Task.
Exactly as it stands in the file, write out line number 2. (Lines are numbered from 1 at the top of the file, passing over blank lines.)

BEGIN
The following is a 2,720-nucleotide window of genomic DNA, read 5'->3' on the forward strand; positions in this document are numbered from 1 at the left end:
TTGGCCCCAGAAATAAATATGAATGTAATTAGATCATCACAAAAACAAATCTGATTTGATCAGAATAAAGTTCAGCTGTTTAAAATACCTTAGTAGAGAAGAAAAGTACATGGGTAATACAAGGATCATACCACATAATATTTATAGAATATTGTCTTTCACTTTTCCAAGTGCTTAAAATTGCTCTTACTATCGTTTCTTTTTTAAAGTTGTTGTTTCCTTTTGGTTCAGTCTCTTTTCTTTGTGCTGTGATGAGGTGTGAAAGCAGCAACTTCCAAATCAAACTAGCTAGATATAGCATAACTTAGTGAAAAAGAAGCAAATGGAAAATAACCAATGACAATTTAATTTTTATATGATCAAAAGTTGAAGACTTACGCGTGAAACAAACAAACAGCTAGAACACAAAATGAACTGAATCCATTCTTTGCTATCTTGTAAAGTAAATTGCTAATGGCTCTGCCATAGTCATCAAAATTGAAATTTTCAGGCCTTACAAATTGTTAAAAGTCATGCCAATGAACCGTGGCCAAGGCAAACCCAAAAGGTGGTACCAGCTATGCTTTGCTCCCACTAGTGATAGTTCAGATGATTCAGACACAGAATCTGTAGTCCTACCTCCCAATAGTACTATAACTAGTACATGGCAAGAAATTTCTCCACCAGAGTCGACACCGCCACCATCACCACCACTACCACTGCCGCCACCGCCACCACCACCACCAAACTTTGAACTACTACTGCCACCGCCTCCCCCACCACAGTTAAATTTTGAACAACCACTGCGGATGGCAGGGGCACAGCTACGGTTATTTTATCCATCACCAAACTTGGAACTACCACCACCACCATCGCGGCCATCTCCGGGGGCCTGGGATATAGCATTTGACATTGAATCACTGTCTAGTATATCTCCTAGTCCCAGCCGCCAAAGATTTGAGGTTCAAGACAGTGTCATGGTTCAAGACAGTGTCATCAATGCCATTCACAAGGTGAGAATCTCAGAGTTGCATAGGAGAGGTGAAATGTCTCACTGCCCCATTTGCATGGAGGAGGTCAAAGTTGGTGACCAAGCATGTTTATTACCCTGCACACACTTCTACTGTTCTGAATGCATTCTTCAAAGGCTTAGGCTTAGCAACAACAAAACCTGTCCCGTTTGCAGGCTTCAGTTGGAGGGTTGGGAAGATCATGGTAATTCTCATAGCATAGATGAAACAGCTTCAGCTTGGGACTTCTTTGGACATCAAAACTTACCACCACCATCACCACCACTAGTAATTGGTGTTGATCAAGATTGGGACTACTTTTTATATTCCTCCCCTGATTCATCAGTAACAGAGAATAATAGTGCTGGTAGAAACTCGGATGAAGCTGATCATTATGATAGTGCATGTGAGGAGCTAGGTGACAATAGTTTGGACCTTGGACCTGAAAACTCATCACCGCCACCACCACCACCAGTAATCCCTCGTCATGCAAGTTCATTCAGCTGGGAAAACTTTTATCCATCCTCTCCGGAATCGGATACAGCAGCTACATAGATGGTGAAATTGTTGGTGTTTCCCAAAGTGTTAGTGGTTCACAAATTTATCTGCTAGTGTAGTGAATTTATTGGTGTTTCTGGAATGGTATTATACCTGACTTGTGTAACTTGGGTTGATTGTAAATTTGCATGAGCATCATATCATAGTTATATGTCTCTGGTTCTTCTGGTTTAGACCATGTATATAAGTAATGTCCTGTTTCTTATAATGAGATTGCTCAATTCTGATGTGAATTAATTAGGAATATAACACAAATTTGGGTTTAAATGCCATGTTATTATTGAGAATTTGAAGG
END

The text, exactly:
TTGGCCCCAGAAATAAATATGAATGTAATTAGATCATCACAAAAACAAATCTGATTTGATCAGAATAAAGTTCAGCTGTTTAAAATACCTTAGTAGAGAAGAAAAGTACATGGGTAATACAAGGATCATACCACATAATATTTATAGAATATTGTCTTTCACTTTTCCAAGTGCTTAAAATTGCTCTTACTATCGTTTCTTTTTTAAAGTTGTTGTTTCCTTTTGGTTCAGTCTCTTTTCTTTGTGCTGTGATGAGGTGTGAAAGCAGCAACTTCCAAATCAAACTAGCTAGATATAGCATAACTTAGTGAAAAAGAAGCAAATGGAAAATAACCAATGACAATTTAATTTTTATATGATCAAAAGTTGAAGACTTACGCGTGAAACAAACAAACAGCTAGAACACAAAATGAACTGAATCCATTCTTTGCTATCTTGTAAAGTAAATTGCTAATGGCTCTGCCATAGTCATCAAAATTGAAATTTTCAGGCCTTACAAATTGTTAAAAGTCATGCCAATGAACCGTGGCCAAGGCAAACCCAAAAGGTGGTACCAGCTATGCTTTGCTCCCACTAGTGATAGTTCAGATGATTCAGACACAGAATCTGTAGTCCTACCTCCCAATAGTACTATAACTAGTACATGGCAAGAAATTTCTCCACCAGAGTCGACACCGCCACCATCACCACCACTACCACTGCCGCCACCGCCACCACCACCACCAAACTTTGAACTACTACTGCCACCGCCTCCCCCACCACAGTTAAATTTTGAACAACCACTGCGGATGGCAGGGGCACAGCTACGGTTATTTTATCCATCACCAAACTTGGAACTACCACCACCACCATCGCGGCCATCTCCGGGGGCCTGGGATATAGCATTTGACATTGAATCACTGTCTAGTATATCTCCTAGTCCCAGCCGCCAAAGATTTGAGGTTCAAGACAGTGTCATGGTTCAAGACAGTGTCATCAATGCCATTCACAAGGTGAGAATCTCAGAGTTGCATAGGAGAGGTGAAATGTCTCACTGCCCCATTTGCATGGAGGAGGTCAAAGTTGGTGACCAAGCATGTTTATTACCCTGCACACACTTCTACTGTTCTGAATGCATTCTTCAAAGGCTTAGGCTTAGCAACAACAAAACCTGTCCCGTTTGCAGGCTTCAGTTGGAGGGTTGGGAAGATCATGGTAATTCTCATAGCATAGATGAAACAGCTTCAGCTTGGGACTTCTTTGGACATCAAAACTTACCACCACCATCACCACCACTAGTAATTGGTGTTGATCAAGATTGGGACTACTTTTTATATTCCTCCCCTGATTCATCAGTAACAGAGAATAATAGTGCTGGTAGAAACTCGGATGAAGCTGATCATTATGATAGTGCATGTGAGGAGCTAGGTGACAATAGTTTGGACCTTGGACCTGAAAACTCATCACCGCCACCACCACCACCAGTAATCCCTCGTCATGCAAGTTCATTCAGCTGGGAAAACTTTTATCCATCCTCTCCGGAATCGGATACAGCAGCTACATAGATGGTGAAATTGTTGGTGTTTCCCAAAGTGTTAGTGGTTCACAAATTTATCTGCTAGTGTAGTGAATTTATTGGTGTTTCTGGAATGGTATTATACCTGACTTGTGTAACTTGGGTTGATTGTAAATTTGCATGAGCATCATATCATAGTTATATGTCTCTGGTTCTTCTGGTTTAGACCATGTATATAAGTAATGTCCTGTTTCTTATAATGAGATTGCTCAATTCTGATGTGAATTAATTAGGAATATAACACAAATTTGGGTTTAAATGCCATGTTATTATTGAGAATTTGAAGG